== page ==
Origami Instructions.com - How to Make Origami Origami Modular Spinning Top Folding Instructions Origami modular spinning top is a fun and easy modular toy. It really spins nicely when thrown. You can watch the video at the end of the page to see it in action. Another unique feature of this origami is that it requires 7 unit and forms a heptagon (7-sided shape) when completed! Made this origami? Origami Modular Spinning Top Step 1: Start with a 6 inch x 6 inch (15cm x 15cm) square origami paper, color side down. Fold paper in half on the horizontal diagonal axis. Origami Modular Spinning Top Step 2: Fold the top layer A-B down to A-C. Origami Modular Spinning Top Step 3: Fold point A to point D. Origami Modular Spinning Top Step 4: Fold the top layer down as shown below. Origami Modular Spinning Top Step 5: Now, fold the top layer down again like in Step 4. This completes one unit. Origami Modular Spinning Top Step 6: Repeat Steps 1 to 5 and make a total of 7 units. Origami Modular Spinning Top Step 7: Watch the video below for the assembly and also to see how it spins!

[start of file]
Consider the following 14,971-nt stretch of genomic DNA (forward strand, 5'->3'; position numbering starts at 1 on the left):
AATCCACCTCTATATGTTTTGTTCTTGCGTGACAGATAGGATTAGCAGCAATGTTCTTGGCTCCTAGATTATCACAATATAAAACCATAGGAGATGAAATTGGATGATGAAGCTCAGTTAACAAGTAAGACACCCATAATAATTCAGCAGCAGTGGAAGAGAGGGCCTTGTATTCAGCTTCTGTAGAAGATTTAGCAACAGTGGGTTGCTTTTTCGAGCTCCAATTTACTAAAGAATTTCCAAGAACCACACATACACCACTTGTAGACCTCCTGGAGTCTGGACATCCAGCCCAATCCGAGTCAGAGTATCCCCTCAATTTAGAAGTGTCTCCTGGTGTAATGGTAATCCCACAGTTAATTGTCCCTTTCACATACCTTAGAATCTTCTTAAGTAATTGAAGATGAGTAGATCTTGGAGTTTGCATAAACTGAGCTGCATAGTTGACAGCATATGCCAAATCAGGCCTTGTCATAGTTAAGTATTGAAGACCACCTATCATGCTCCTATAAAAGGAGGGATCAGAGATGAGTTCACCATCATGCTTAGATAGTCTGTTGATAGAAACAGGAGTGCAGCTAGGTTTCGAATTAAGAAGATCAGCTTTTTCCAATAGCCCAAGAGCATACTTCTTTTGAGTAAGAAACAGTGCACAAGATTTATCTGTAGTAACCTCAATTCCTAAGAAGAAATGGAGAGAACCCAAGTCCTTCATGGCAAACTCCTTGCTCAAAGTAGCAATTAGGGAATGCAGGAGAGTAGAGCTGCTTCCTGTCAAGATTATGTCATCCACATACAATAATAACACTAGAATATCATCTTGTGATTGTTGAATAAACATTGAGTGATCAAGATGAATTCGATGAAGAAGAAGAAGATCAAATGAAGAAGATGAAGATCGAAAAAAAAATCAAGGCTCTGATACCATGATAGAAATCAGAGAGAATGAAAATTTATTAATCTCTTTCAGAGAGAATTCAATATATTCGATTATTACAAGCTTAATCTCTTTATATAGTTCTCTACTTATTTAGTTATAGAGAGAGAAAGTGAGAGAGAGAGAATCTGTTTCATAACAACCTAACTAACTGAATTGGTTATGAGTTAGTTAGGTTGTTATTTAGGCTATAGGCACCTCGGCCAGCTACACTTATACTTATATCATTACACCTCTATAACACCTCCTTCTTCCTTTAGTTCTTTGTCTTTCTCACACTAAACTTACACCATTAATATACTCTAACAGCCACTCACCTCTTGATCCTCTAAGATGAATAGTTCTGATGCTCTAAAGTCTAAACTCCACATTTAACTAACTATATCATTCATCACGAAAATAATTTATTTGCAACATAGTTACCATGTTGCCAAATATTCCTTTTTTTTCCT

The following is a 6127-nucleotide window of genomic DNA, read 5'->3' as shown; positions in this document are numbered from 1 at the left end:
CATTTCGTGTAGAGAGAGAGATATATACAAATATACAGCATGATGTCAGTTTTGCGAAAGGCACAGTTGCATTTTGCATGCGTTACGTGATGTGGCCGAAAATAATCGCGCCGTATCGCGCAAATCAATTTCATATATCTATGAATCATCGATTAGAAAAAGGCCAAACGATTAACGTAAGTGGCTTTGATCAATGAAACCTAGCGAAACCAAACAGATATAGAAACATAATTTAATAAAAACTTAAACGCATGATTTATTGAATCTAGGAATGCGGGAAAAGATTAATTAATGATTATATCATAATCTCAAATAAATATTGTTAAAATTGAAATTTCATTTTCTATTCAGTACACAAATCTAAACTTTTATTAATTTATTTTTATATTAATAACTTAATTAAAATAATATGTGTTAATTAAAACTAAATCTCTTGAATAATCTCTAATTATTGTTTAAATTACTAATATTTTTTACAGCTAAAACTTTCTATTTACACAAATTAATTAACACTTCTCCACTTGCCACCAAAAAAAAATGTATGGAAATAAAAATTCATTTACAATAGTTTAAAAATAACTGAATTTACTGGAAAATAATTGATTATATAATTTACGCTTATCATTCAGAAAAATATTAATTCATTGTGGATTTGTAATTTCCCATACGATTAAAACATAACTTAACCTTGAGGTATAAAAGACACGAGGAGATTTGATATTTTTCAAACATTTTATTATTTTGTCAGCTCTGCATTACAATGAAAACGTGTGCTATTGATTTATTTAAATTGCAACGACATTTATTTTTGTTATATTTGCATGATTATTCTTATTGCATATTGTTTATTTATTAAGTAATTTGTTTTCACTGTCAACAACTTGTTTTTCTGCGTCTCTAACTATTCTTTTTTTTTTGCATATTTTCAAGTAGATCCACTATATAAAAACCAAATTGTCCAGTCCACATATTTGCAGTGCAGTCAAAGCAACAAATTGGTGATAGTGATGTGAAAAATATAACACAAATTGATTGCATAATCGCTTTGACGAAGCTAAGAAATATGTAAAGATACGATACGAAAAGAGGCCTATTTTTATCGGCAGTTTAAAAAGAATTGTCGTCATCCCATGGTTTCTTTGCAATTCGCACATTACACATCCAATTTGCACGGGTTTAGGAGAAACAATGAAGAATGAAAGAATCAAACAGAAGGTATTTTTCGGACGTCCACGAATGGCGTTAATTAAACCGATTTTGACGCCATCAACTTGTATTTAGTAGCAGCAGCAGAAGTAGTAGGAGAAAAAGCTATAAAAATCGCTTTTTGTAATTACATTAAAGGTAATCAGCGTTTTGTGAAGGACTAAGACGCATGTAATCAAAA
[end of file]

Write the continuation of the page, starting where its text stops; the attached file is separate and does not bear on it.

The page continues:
Origamic Architecture: Stunning Sculptures Cut Out of Paper In the Japanese paperfolding art of origami, cutting the paper is frowned upon. But in 1981, Masahiro Chatani, professor of Architecture at Tokyo Institute of Technology proved that papercutting could indeed produce stunning pieces of art. Along with his colleague Keiko Nakazawa, Chatani developed Origamic Architecture, a variation of kirigami (itself a variation of origami where cuts were allowed), where you only needed an X-acto knife and a ruler to create complex 3-dimensional structures out of a single sheet of paper. Origamic Architecture sculptures range from (the relatively simple) geometric patterns to famous buildings' facades. Simple cuts can result in stunning geometric shapes - from Gerry Stormer's gallery (click the artist's name for more): Stairs to Paradise by Gerry Stormer (Photo: Carl Uetz) Diagonal Steps by Gerry Stormer (Photo: Carl Uetz) From the master himself, Masahiro Chatani's origamic architecture creations: By Ingrid Siliakus, based on Escher's Cycle (comparison)